Anxiety in our children and teens is on the rise with 1 in 4 Australians affected at some point in their lives. Children with anxiety will often be labelled as ADHD, naughty, or stubborn. Our children won’t tell us they are suffering from anxiety so here are 7 frequently observed symptoms of childhood anxiety;
Stomach pains or feeling sick. You may have used the term “I have butterflies in my stomach.” The brain and gut are in constant communication through the Vagus nerve, so when something makes us feel stressed or worried it will also affect digestion. Some children may even experience symptoms of Irritable Bowel Syndrome (IBS).
Displays anger or very moody. It can be overwhelming for young people to process anxiety and this may cause frustration which can lead to lashing out or a total meltdown.
Perfectionism. Perhaps colouring outside the lines is enough for your child to rip up a picture and give up or maybe it’s not having 2 socks that sit at exactly the same height on their legs means it’s end of the world. Trying to control external events is common for people with anxiety as internally they feel they have lost control.
Trouble falling asleep and staying asleep. Maybe your child’s bed time routine go on for hours in your home or you are regularly sharing a bed with your child. Up to 40% of Australians don’t get adequate sleep which exacerbates the symptoms of anxiety, the worse the anxiety the worse the quality of sleep and so the round a bout continues.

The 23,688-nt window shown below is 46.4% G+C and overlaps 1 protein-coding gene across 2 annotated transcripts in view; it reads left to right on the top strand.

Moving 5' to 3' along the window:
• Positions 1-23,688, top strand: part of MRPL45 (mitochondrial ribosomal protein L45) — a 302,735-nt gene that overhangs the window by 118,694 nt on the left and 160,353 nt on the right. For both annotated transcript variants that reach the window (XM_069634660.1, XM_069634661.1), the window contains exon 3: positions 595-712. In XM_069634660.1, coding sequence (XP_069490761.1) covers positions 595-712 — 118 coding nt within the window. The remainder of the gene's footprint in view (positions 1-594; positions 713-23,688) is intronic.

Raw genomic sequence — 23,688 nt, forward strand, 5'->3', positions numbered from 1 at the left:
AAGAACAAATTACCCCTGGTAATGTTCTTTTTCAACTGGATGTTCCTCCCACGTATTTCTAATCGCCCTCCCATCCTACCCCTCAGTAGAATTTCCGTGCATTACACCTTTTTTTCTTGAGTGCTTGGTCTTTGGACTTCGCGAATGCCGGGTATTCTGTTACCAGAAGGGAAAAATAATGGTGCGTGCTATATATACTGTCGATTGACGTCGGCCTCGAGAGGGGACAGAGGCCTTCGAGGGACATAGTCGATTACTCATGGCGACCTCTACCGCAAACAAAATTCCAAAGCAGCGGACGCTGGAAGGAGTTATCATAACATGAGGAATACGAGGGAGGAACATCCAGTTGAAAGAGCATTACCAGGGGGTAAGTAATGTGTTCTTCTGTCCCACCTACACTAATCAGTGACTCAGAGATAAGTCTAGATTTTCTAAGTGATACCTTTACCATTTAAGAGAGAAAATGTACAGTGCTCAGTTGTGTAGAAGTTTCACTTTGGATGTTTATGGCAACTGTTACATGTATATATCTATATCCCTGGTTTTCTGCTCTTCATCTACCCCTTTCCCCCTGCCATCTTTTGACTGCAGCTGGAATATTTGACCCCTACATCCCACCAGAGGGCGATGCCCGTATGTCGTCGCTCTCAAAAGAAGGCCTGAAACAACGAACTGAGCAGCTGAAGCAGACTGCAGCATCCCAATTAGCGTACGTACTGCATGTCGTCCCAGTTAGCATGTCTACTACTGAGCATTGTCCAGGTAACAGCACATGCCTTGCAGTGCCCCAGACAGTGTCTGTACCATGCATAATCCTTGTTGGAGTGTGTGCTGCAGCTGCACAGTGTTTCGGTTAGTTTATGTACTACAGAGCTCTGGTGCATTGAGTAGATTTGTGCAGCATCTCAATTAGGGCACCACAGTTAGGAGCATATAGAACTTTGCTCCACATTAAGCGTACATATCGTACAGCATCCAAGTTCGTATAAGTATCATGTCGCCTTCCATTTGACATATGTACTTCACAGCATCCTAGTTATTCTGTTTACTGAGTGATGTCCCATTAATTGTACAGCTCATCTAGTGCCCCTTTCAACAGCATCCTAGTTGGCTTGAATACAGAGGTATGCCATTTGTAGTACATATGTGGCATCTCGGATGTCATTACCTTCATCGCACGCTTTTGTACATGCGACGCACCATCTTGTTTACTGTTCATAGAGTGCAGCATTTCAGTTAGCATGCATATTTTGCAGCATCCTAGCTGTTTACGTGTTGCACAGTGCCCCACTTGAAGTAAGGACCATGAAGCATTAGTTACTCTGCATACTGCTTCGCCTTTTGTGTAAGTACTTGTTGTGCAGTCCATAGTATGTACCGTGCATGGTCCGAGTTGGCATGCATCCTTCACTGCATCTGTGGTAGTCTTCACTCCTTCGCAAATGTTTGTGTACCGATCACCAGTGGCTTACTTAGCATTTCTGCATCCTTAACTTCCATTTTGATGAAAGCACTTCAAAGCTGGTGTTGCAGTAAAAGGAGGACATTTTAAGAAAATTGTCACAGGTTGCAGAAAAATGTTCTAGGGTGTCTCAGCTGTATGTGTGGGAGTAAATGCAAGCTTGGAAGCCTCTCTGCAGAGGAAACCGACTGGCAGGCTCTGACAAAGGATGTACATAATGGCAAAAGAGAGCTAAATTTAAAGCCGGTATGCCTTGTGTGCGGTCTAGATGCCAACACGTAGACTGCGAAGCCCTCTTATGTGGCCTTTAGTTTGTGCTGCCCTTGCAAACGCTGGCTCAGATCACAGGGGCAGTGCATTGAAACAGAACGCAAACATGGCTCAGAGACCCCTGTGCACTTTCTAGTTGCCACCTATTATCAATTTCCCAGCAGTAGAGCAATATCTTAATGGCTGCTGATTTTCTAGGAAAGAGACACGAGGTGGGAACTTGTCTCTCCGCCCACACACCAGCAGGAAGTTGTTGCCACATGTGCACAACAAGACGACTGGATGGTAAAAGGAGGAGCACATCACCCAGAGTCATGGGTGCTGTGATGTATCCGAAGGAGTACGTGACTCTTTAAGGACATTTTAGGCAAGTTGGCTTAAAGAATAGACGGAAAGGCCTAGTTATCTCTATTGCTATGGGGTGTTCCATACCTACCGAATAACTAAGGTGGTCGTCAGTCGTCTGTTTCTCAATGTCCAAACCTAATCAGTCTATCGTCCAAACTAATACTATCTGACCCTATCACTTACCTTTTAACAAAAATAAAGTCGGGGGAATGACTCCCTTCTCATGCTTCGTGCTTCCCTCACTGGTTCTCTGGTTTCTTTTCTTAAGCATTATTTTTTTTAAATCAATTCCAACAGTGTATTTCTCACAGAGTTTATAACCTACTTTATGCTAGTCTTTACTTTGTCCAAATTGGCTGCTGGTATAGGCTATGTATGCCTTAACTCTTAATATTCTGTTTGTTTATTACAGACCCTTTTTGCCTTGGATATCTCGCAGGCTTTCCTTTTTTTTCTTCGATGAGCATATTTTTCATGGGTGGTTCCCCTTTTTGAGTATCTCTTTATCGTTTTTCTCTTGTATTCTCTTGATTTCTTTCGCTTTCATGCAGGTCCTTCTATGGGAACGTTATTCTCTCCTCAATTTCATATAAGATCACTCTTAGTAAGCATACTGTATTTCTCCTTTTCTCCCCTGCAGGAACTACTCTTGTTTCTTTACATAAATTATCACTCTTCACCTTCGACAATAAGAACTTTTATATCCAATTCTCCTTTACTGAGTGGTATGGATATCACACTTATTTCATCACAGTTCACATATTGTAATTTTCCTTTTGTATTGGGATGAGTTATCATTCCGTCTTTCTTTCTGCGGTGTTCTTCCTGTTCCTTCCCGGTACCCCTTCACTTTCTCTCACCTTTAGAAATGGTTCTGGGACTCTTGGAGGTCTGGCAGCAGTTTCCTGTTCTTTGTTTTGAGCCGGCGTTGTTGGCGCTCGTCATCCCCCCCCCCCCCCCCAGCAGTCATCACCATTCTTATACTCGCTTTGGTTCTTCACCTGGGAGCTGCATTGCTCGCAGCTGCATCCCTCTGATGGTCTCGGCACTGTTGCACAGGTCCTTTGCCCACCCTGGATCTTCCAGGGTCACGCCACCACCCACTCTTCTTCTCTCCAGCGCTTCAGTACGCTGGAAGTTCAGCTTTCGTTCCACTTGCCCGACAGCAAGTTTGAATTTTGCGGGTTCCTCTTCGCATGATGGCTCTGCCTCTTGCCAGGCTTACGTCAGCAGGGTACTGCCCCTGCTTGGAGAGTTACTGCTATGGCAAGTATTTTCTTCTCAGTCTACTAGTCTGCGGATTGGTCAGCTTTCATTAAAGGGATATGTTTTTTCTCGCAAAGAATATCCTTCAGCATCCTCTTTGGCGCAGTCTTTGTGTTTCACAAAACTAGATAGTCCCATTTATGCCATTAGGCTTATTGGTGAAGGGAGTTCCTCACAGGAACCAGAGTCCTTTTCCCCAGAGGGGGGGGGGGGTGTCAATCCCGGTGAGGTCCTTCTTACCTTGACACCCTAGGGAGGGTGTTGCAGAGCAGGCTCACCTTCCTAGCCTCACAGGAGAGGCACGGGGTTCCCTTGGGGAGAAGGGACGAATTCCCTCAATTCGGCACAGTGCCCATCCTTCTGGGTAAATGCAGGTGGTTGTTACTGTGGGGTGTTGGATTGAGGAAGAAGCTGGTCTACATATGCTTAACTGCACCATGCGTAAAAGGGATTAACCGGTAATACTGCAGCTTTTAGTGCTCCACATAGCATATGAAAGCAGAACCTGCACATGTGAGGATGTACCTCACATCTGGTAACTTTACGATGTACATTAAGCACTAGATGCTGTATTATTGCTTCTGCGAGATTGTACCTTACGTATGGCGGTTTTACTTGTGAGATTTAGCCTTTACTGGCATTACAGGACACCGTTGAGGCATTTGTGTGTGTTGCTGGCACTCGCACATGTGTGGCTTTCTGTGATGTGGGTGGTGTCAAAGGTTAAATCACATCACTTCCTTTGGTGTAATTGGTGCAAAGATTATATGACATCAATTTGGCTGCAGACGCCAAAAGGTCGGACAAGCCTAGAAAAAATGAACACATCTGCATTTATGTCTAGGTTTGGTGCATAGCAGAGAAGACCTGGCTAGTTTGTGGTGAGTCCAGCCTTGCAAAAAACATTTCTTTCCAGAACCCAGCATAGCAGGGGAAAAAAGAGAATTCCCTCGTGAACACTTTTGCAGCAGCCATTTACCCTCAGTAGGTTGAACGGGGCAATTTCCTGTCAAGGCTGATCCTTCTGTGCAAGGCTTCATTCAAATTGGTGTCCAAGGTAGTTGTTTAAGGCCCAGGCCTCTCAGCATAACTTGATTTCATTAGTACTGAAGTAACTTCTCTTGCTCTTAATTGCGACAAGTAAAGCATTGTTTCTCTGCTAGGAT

Dislikes being separated from parents. Tears and tantrums have become the norm at kindergarten, school drop off and swim lessons. Perhaps they have dug their fingers into your jumper so tightly you have to peel each clinging finger off one by one, all while your child is screaming “Noooo!” (yep, I’ve been there too).
Appetite changes. They were once a voracious eater, now they pick or refuse food they once enjoyed.
Bed wetting, nail biting, hair twirling, skin picking and tics. These habits are often ignored or maybe you are crossing your fingers hoping they will eventually grow out of them. However these habits can also be symptoms of anxiety.
There are of course many other symptoms of childhood anxiety that I see in my clinic. If you feel your child may have anxiety it’s important to get professional help so that your child can learn techniques and tools to control overwhelm, gain confidence and improve self- esteem.